Daniel A. Domenech has served as executive director of the American Association of School Administrators since July 2008. Domenech has more than 36 years of experience in public education, twenty-seven of those years served as a school superintendent.
Prior to joining AASA, Domenech served as senior vice president for National Urban Markets with McGraw-Hill Education. In this role, he was responsible for building strong relationships with large school districts nationwide.
Prior to his position at McGraw-Hill, Domenech served for seven years as superintendent of the Fairfax County, Va., Public Schools, the 12th largest school system in the nation with 168,000 students.
Domenech began his teaching career in New York City, where he taught sixth grade in a predominantly black and Hispanic community in South Jamaica, Queens. He then became program director for the Nassau Board of Cooperative Educational Services, which is the largest intermediate school district in the State of New York. Following this, he was first named superintendent of schools for Long Island’s Deer Park Schools and then became superintendent of schools for the ethnically diverse South Huntington School District, also on Long Island -- a position he held for 13 years. From 1994 to 1997, he was district superintendent of the Second Supervisory District of Suffolk County and chief executive officer of the Western Suffolk BOCES.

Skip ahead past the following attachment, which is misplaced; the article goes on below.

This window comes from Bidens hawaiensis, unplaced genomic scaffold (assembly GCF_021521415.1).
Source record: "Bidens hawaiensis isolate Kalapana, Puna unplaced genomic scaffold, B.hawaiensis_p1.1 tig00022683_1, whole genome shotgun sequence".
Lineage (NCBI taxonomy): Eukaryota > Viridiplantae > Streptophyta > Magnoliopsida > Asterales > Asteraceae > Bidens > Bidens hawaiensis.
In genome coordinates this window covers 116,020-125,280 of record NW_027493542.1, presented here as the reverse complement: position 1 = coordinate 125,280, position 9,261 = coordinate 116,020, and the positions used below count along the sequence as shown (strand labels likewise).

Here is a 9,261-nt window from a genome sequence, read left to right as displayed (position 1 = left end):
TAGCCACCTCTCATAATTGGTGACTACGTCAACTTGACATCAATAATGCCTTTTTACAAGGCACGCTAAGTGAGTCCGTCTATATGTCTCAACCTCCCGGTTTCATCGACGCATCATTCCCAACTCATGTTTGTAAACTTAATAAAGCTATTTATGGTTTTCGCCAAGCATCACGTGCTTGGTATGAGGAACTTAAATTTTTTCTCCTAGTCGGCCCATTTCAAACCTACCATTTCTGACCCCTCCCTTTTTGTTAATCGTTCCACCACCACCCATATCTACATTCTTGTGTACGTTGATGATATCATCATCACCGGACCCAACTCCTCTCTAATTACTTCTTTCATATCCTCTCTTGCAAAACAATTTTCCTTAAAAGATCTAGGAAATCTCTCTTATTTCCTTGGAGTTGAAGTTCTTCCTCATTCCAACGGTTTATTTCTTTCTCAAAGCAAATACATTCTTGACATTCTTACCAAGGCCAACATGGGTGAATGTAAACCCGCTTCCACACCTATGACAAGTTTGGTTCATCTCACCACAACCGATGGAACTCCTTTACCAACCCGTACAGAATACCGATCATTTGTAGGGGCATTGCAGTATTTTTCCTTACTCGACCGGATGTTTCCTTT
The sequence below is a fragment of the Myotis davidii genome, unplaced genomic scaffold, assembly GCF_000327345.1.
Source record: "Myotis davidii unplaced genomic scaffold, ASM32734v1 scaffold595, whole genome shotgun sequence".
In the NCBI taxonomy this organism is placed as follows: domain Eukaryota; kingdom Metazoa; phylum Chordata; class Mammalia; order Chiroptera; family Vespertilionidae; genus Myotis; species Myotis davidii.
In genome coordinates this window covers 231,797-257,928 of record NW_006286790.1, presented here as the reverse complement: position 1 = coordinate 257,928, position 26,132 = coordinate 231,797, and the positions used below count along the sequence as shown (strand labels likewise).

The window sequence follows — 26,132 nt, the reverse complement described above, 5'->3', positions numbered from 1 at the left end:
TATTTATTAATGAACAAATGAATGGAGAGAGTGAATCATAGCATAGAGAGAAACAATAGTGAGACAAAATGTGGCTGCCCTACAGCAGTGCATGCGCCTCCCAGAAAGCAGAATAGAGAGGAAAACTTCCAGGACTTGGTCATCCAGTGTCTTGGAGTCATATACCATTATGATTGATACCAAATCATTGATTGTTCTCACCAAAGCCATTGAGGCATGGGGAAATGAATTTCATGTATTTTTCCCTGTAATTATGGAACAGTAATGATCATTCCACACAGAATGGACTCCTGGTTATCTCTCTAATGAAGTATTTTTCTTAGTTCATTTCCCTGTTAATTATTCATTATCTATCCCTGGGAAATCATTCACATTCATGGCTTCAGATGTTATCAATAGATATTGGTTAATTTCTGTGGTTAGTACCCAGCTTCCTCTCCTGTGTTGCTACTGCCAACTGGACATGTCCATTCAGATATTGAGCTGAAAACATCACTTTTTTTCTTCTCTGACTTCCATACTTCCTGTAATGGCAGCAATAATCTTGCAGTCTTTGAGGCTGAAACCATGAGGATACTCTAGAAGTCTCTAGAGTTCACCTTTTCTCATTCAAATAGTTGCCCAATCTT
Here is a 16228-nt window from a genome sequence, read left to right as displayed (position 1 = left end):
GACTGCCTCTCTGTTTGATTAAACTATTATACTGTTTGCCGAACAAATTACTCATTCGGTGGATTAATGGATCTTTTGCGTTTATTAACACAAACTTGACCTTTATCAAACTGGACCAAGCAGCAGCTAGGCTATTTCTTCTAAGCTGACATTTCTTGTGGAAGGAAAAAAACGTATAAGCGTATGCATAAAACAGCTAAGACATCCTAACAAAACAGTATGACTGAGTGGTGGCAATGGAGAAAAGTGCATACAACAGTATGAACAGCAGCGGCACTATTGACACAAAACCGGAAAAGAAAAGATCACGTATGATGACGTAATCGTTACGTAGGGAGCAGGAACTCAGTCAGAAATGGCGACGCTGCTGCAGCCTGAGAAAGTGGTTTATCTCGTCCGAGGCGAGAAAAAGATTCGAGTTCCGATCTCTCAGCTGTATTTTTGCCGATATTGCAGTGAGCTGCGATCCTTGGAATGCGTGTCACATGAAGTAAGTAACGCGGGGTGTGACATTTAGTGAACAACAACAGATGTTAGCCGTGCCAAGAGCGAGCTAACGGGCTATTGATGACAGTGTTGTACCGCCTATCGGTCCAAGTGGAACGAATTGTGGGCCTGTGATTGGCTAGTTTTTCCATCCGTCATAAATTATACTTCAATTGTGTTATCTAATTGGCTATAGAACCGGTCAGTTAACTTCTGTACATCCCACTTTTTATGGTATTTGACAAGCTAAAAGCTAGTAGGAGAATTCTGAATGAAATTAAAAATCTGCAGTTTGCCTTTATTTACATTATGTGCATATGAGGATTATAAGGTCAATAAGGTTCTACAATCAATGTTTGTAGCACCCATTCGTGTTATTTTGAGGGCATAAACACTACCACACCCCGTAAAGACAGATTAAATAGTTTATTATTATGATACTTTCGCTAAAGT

Domenech, an AASA member since 1979, served as president of AASA from July 1998 to June 1999. He is also a past president of the New York State Council of School Superintendents, the Suffolk County Superintendents Association, and the Suffolk County Organization for Promotion of Education. He was the first president and cofounder of the New York State Association for Bilingual Education.
In addition, Domenech has served on the U.S. Department of Education’s National Assessment Governing Board, the advisory board for the Department of Defense schools, the board of directors of the Association for the Advancement of International Education, the Board of Overseers for the Baldrige Award and the boards of the Institute for Educational Leadership, National Board for Professional Teaching Standards, Sea Research Foundation, and Education Policy Institute. Currently, he serves on the boards of the Learning First Alliance, National Student Clearinghouse, Center for Naval Analyses, Horace Mann Educators Corporation, ACT, USAC, and board chair for Communities in Schools of Virginia.
He earned a Bachelor of Arts degree from Hunter College in New York City and a Ph.D. from Hofstra University in Uniondale, N.Y.